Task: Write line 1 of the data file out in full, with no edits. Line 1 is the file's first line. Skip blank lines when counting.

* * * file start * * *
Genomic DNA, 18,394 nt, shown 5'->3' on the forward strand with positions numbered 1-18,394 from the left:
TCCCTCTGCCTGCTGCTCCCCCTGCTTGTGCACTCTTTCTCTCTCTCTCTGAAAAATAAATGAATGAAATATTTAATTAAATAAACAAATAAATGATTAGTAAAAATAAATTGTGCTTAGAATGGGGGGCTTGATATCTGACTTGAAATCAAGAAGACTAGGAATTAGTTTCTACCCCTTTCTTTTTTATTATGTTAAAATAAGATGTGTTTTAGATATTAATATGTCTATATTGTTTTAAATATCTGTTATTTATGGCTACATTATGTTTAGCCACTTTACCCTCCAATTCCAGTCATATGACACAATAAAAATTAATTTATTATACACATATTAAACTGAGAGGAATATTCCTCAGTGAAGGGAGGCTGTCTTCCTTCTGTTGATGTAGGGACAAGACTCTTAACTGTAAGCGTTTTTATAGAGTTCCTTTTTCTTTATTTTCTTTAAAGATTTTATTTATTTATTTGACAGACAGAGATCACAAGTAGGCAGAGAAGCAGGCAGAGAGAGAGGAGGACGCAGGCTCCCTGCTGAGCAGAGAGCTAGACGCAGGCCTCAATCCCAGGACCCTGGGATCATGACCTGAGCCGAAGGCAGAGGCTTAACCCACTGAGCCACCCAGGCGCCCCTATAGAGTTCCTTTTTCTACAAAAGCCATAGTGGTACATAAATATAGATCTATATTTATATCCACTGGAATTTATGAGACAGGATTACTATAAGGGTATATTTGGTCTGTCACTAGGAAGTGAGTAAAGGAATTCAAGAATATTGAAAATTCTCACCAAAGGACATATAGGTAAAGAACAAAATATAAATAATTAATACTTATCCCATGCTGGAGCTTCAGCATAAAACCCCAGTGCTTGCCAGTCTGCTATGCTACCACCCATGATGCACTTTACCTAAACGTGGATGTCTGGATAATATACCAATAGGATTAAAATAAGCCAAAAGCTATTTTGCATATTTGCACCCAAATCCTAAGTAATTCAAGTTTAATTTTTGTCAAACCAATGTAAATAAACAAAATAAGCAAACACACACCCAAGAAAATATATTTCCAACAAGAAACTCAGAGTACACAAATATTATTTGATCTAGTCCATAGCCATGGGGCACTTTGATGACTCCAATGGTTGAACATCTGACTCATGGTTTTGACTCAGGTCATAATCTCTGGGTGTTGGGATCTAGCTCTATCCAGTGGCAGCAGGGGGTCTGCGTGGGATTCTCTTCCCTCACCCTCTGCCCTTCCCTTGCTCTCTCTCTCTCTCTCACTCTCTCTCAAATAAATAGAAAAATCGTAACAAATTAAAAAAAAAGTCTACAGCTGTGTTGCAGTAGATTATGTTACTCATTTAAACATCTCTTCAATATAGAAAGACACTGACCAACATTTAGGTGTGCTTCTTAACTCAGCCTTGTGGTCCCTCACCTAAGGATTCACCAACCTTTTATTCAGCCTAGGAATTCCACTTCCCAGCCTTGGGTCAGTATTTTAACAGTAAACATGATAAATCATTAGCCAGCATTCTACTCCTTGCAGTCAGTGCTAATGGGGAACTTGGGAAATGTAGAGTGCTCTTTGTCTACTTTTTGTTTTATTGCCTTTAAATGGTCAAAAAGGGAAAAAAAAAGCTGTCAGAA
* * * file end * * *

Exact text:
Genomic DNA, 18,394 nt, shown 5'->3' on the forward strand with positions numbered 1-18,394 from the left: